Parliament’s lower house economics committee made no recommendations in a 55-page report released last Friday—despite receiving 65 submissions, hearing evidence from 68 witnesses, and holding seven public hearings since the inquiry was launched in April 2015.
The committee found that many parts of Australia, aside from Sydney and Melbourne, have relatively weak housing markets, and that policy should focus primarily on boosting supply in under-supplied markets.
Moreover, the committee ruled out support for any tax rises aimed at property investors, including Labor’s proposal to limit negative gearing and discounts on capital gains tax.
“Increasing rates of tax on property investment would have a negative impact on the economy,” said Liberal chair David Coleman. He noted that APRA had already moved to limit the rate of borrowing by investors and had the ability to take further action if needed.
The Labor party said it was “incredible” that the committee’s report contained no policy suggestions. “The government’s [members’] report perfectly reflects the Turnbull government’s economic plan - there isn’t one,” shadow treasurer Chris Bowen said in an official statement.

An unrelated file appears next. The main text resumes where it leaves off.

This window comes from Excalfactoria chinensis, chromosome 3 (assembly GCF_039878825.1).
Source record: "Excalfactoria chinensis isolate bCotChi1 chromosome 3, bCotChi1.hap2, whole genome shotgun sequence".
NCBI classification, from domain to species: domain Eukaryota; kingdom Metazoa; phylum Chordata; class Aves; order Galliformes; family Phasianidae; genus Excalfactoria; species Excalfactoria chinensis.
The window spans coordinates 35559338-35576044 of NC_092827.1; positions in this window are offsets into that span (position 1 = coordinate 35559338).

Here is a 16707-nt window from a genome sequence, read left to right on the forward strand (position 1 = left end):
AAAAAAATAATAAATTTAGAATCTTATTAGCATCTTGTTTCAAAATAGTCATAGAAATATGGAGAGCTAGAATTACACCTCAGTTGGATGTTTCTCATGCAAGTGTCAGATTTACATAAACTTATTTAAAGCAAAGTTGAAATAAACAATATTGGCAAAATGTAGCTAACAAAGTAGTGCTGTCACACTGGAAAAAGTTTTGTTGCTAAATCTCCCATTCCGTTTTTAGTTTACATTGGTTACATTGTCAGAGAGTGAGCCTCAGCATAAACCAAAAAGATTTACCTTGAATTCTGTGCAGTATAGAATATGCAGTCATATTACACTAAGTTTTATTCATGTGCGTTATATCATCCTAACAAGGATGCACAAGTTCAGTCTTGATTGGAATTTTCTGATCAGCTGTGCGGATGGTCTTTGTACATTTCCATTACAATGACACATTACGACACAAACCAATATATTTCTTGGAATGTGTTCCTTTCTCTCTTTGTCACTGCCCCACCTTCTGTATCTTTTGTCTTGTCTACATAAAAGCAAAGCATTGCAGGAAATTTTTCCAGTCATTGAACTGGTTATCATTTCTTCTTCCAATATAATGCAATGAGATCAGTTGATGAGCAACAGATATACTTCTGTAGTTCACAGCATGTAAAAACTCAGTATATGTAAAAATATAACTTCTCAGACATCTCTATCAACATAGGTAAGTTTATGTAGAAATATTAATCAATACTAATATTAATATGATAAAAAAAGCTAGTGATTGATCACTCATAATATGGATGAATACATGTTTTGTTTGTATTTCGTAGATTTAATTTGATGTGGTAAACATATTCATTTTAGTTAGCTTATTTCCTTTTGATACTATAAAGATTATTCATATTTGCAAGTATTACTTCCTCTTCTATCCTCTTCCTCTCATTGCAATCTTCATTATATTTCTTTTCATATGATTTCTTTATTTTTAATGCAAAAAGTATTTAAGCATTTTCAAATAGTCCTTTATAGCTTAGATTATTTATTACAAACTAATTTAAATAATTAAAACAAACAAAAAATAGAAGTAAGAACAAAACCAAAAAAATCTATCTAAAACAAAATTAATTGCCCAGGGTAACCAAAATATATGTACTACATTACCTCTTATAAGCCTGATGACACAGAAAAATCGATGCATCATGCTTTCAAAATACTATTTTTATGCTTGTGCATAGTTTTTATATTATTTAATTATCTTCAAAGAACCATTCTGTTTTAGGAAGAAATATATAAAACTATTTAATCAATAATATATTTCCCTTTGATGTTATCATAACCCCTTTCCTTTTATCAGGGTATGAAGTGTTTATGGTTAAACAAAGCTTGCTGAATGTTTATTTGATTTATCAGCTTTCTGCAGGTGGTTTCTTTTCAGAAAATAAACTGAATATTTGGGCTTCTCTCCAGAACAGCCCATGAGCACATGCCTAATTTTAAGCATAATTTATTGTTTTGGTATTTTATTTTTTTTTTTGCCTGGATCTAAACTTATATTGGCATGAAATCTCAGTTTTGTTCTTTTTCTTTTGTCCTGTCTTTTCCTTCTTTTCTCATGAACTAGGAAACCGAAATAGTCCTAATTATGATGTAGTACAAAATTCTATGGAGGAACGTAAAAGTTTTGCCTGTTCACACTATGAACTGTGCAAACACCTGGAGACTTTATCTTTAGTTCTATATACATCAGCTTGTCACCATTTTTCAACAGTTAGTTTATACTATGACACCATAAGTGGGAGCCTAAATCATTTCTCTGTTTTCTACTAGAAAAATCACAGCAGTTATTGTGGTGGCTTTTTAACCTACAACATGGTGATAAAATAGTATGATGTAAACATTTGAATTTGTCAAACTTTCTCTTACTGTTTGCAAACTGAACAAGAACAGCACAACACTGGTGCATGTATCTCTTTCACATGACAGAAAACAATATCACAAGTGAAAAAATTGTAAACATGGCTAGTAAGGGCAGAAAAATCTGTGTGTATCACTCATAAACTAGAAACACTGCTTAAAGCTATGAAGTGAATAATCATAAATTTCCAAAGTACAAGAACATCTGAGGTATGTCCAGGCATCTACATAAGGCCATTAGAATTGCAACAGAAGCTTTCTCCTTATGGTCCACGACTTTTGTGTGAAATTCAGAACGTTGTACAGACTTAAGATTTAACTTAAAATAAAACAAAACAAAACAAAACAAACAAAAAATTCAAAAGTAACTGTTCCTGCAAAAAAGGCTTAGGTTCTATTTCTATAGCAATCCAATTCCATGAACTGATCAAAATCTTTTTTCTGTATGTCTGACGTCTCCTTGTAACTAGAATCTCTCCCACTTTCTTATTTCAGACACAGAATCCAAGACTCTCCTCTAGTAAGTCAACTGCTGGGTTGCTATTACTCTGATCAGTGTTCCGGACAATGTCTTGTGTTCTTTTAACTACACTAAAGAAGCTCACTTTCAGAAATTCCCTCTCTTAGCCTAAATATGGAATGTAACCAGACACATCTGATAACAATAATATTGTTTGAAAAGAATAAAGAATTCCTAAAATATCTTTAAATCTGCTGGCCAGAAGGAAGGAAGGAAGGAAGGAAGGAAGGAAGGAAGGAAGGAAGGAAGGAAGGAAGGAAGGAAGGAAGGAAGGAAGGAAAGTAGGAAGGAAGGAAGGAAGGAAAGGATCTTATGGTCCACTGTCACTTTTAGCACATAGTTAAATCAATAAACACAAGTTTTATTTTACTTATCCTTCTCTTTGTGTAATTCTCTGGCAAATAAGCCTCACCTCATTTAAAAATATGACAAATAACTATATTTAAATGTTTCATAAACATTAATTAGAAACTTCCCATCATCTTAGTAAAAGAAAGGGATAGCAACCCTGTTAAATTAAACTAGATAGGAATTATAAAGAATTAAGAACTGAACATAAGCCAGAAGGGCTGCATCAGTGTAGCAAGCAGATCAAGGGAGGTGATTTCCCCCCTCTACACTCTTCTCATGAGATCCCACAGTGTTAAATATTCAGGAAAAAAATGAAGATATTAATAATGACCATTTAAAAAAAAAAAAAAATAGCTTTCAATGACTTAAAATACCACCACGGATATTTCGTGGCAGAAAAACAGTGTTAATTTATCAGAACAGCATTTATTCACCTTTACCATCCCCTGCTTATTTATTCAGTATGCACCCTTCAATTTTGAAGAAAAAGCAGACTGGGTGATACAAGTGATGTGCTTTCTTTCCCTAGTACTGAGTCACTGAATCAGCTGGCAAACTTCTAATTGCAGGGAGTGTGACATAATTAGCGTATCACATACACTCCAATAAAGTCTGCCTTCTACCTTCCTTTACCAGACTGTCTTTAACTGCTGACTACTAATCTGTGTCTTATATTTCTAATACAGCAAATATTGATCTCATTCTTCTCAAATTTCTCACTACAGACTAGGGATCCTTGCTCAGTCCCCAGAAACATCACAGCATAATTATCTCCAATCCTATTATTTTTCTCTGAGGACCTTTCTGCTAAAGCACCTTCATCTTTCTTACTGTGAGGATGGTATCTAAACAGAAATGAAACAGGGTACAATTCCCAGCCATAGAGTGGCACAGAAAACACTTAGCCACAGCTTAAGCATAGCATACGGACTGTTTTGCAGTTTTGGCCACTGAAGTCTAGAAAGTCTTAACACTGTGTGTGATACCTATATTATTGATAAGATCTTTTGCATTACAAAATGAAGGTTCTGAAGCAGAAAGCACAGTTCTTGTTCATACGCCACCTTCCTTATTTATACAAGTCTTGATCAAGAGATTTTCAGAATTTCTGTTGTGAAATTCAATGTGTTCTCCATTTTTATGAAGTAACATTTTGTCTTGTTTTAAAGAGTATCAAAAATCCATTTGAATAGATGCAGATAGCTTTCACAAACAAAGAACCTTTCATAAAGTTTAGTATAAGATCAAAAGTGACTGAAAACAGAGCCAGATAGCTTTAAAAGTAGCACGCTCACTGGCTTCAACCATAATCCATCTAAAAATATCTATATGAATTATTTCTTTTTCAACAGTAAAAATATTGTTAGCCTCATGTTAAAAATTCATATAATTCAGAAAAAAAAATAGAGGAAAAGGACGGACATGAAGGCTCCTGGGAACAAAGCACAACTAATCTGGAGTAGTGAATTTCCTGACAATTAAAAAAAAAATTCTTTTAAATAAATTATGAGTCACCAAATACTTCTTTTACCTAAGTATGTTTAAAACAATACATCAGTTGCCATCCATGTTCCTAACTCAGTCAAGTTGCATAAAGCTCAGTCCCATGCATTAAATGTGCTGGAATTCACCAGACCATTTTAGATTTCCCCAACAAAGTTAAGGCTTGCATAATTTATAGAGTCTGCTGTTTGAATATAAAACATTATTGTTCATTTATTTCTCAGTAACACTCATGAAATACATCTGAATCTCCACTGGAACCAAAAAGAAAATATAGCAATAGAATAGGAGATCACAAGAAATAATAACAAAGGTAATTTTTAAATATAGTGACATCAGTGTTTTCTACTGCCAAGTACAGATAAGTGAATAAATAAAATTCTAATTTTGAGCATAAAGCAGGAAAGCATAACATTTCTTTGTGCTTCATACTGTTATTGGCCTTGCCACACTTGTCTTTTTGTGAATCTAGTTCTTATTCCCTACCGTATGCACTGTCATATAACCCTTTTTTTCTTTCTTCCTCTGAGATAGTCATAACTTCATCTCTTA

In a dissenting report, Labor once again pushed for negative gearing to be limited to new housing from 1 July 2017 onwards. The opposition also recommended that the capital gains discount for all properties bought after that date be halved from 50% to 25%.
The opposition claims the policy will initiate a boost in new housing, provide young families with the chance to purchase homes, and take pressure off inner-city housing markets that are predominantly made up of existing dwellings.
Meanwhile, the Greens propose phasing out the discount on capital gains tax entirely by 2020, as well as the removal of negative gearing for all non-business assets purchased on or after 1 July next year.
“Young people are getting screwed,” Greens MP Adam Bandt said in a statement. “The government refuses to admit there’s a problem, let alone take any steps to make housing more affordable.”
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